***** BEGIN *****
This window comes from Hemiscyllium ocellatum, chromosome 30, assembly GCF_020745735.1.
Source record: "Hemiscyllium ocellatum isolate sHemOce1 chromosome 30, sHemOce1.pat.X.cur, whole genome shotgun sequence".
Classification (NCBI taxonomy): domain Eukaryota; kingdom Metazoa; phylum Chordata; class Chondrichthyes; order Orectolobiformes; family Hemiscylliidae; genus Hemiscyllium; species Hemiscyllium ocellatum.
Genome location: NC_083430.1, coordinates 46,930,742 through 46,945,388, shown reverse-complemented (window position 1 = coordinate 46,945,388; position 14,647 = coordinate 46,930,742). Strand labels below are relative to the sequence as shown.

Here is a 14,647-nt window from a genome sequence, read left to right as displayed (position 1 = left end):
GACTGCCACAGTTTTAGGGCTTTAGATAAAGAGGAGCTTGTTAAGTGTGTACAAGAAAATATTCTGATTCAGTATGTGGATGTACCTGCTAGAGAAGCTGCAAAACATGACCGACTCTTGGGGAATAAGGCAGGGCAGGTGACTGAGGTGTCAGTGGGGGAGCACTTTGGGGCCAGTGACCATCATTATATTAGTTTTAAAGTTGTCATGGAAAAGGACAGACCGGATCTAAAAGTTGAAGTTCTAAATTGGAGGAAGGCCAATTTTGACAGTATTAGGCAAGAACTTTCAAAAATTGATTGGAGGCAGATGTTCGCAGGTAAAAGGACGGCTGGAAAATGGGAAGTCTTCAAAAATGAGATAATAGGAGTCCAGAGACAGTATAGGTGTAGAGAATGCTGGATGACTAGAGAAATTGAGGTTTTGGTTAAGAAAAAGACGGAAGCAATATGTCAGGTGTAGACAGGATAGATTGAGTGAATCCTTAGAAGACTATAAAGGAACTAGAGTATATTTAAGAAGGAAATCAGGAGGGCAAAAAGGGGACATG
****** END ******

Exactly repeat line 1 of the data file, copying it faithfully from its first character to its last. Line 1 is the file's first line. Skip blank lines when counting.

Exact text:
This window comes from Hemiscyllium ocellatum, chromosome 30, assembly GCF_020745735.1.